Calif. Assemblyman Das Williams (D) has introduced a bill to the state legislature which would create a recycling and disposal program for all non-rechargeable, single-use household batteries sold in the state.
In early 2006, household batteries were prohibited from being disposed of in solid waste landfills in California. However, currently there is no system in place for managing discarded single-use batteries, making it difficult for consumers to find places to recycle old batteries.
“Banning batteries from disposal without making recycling easy is frustrating for the public. The goal of this bill is to provide convenient recycling opportunities statewide to make it easy for consumers to comply with the law,” said Heidi Sanborn, executive director of the California Product Stewardship Council, in a press release.
Assembly Bill 488 would require producers of single-use household batteries to submit a stewardship plan to the California Department of Resources Recycling and Recovery.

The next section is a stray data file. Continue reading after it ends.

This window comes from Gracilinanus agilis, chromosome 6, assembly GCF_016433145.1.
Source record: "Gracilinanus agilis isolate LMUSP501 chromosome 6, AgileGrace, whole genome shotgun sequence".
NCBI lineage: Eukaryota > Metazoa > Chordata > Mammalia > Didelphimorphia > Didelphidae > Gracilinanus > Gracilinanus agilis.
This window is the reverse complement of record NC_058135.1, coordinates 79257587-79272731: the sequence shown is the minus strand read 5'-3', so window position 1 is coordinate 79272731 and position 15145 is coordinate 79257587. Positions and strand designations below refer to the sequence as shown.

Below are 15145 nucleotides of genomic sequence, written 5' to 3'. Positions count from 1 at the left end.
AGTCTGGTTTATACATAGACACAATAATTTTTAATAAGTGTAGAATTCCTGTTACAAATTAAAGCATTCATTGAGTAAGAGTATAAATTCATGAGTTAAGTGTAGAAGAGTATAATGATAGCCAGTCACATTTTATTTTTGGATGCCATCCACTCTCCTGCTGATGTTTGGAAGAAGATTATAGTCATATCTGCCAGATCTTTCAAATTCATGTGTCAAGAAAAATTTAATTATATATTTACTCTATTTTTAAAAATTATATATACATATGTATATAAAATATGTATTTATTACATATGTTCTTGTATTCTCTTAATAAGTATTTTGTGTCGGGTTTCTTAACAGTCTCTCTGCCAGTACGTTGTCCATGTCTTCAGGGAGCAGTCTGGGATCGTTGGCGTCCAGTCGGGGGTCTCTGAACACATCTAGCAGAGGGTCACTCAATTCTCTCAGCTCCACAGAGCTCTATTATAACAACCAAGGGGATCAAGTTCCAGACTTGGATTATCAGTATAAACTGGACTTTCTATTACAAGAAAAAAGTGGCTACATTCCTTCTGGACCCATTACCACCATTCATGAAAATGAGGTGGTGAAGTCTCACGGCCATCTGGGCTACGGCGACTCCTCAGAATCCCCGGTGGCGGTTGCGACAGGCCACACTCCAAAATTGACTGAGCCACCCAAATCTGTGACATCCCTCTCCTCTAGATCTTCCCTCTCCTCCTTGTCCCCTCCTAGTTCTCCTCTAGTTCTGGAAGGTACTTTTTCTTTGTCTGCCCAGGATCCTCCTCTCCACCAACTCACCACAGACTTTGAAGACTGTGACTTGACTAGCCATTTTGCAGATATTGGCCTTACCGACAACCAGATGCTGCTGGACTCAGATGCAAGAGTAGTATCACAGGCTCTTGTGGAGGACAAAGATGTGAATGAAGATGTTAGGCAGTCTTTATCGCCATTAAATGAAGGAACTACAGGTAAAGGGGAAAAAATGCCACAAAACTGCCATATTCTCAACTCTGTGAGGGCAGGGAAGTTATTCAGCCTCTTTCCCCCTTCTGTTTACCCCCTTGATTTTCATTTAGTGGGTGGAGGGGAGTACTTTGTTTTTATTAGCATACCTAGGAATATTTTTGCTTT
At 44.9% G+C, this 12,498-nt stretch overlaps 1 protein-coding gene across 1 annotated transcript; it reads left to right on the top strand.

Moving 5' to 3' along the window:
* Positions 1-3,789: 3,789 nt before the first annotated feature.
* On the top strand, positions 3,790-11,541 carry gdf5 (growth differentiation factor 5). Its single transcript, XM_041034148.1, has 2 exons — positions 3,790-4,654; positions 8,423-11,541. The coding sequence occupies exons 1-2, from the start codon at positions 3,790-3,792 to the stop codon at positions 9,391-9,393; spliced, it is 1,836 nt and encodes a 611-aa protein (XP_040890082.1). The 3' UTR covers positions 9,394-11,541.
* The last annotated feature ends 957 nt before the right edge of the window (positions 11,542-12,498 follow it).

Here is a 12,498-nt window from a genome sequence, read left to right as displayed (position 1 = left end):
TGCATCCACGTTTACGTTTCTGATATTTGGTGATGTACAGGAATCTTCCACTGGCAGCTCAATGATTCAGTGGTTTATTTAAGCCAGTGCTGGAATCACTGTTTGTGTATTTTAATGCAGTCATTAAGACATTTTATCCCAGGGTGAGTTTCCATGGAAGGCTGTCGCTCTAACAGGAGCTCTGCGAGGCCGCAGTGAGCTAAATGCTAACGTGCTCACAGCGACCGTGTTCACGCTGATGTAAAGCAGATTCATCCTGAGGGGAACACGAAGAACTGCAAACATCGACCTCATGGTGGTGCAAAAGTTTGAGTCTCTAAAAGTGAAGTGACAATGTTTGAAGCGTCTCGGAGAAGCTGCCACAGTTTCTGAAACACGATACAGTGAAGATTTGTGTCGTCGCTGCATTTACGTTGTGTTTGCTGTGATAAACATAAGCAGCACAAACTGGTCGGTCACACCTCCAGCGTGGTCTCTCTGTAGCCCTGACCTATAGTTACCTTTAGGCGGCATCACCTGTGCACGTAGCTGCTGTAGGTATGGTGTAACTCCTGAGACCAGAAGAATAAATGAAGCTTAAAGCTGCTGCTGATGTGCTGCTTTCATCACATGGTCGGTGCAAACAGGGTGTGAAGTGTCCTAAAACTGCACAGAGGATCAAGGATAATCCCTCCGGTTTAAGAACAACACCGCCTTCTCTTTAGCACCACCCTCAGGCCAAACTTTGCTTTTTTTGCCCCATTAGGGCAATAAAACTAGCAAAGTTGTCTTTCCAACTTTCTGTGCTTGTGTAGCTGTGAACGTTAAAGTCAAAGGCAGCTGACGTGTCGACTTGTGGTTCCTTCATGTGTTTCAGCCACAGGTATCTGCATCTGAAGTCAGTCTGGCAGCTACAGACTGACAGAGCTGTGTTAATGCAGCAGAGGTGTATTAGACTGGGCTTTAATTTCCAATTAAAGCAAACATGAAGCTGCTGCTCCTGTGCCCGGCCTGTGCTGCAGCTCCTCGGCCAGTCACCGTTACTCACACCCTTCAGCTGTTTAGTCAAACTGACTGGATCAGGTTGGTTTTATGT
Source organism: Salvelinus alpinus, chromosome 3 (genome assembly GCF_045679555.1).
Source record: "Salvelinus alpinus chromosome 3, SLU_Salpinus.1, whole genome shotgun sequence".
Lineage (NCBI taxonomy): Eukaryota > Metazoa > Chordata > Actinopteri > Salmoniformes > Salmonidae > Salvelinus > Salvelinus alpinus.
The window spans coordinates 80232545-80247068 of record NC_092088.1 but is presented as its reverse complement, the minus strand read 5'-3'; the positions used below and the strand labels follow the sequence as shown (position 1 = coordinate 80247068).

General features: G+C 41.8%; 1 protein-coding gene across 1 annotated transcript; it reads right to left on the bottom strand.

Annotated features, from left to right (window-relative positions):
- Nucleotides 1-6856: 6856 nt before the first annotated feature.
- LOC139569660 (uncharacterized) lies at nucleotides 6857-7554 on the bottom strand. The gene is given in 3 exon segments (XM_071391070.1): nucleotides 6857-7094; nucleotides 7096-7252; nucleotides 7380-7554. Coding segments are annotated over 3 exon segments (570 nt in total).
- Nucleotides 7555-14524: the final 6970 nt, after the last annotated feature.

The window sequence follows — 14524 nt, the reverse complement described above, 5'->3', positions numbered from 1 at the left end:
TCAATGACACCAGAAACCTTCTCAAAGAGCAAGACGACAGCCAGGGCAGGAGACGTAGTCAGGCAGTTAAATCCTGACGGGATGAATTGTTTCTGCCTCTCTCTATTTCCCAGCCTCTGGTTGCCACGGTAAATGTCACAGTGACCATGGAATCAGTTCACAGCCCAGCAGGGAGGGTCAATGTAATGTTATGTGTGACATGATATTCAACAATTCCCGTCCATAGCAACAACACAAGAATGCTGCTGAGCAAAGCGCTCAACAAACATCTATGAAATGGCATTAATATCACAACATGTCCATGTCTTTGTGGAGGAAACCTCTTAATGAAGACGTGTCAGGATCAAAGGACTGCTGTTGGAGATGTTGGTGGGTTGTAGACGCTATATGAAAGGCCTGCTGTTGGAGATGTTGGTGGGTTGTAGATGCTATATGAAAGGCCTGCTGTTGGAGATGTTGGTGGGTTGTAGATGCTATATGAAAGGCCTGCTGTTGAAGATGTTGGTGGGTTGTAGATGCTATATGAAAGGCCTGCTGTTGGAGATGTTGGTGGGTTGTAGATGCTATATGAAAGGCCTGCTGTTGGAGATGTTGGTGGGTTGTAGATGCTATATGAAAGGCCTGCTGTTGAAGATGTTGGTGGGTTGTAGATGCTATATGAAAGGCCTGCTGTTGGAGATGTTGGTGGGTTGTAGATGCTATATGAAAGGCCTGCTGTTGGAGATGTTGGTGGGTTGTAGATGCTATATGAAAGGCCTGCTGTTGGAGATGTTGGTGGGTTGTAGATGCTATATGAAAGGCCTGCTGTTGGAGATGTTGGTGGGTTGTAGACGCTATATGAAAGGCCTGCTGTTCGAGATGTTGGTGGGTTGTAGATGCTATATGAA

California state law already requires producers and retailers of rechargeable batteries to collect used rechargeable batteries from consumers. However, currently there is no such mandatory take-back system for single-use alkaline batteries.
Approximately 80 percent of batteries sold in California are alkaline batteries, according to the assembly bill. Managing discarded batteries costs local governments and taxpayers up to $2,700 per ton, which adds up to tens of millions of dollars each year.
“This is a perfect example of how producers, local governments and retailers can unite to help meet a greater good,” Assemblyman Williams said in a press release. “By changing our habits in little ways such as recycling batteries, we can collectively make dramatic changes to help the environment and save money.”
The bill may be heard in committee as early as March 22. If passed, the proposed law would take effect on January 1, 2015.
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